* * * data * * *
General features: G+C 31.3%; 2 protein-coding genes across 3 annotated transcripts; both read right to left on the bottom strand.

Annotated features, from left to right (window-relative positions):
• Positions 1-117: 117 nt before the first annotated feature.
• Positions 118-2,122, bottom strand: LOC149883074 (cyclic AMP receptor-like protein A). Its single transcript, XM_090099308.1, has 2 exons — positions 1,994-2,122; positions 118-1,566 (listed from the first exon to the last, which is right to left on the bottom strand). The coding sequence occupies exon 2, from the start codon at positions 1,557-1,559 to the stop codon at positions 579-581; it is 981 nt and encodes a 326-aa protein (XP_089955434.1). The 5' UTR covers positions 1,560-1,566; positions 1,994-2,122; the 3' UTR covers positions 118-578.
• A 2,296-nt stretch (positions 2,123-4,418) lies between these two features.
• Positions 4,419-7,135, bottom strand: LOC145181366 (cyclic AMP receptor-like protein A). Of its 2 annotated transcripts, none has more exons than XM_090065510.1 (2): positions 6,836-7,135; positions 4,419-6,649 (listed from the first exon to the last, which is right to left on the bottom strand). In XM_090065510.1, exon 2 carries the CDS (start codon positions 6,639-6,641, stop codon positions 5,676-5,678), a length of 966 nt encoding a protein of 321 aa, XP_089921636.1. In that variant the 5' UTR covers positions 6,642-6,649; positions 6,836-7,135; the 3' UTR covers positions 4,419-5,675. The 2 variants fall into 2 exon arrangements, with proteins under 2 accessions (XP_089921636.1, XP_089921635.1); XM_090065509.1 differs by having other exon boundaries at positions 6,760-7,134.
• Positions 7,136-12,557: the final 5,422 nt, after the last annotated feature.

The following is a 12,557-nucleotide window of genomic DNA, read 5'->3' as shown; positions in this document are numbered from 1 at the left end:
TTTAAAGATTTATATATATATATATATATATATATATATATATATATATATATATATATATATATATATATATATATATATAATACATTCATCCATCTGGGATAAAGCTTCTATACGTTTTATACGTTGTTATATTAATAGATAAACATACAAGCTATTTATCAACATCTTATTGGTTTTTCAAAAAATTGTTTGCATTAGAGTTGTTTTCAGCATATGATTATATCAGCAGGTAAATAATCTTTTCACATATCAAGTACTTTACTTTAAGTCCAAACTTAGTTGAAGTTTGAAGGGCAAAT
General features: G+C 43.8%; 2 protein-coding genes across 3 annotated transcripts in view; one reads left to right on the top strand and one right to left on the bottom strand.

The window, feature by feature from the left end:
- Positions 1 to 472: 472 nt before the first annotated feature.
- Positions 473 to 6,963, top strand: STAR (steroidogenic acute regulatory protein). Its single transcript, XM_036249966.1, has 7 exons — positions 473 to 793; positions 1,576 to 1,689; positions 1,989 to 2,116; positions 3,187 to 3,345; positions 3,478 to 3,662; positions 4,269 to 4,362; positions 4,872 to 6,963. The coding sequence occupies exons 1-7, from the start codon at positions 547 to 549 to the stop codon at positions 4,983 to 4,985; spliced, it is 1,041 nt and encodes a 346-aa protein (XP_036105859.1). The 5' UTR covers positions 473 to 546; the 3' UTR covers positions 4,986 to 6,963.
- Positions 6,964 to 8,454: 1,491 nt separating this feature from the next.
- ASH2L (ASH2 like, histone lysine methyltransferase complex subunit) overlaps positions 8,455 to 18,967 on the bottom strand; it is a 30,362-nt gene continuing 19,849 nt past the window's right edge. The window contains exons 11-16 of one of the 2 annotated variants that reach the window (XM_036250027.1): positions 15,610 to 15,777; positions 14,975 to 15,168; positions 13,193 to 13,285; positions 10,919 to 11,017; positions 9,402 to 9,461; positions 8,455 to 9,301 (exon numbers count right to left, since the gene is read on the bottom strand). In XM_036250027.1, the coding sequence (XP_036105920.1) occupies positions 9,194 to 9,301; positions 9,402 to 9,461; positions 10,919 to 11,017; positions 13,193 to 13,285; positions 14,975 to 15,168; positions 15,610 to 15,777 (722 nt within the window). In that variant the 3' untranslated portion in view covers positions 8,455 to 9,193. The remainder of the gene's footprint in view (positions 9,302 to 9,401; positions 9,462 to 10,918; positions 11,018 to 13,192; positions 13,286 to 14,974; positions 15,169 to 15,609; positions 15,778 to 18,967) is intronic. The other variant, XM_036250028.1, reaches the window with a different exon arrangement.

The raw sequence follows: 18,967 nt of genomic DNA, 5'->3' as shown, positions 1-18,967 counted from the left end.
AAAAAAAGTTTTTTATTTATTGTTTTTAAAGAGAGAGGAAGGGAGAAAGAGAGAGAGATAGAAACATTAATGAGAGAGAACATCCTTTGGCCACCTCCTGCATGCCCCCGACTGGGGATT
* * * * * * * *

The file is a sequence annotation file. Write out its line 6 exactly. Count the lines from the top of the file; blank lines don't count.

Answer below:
• Positions 4,419-7,135, bottom strand: LOC145181366 (cyclic AMP receptor-like protein A). Of its 2 annotated transcripts, none has more exons than XM_090065510.1 (2): positions 6,836-7,135; positions 4,419-6,649 (listed from the first exon to the last, which is right to left on the bottom strand). In XM_090065510.1, exon 2 carries the CDS (start codon positions 6,639-6,641, stop codon positions 5,676-5,678), a length of 966 nt encoding a protein of 321 aa, XP_089921636.1. In that variant the 5' UTR covers positions 6,642-6,649; positions 6,836-7,135; the 3' UTR covers positions 4,419-5,675. The 2 variants fall into 2 exon arrangements, with proteins under 2 accessions (XP_089921636.1, XP_089921635.1); XM_090065509.1 differs by having other exon boundaries at positions 6,760-7,134.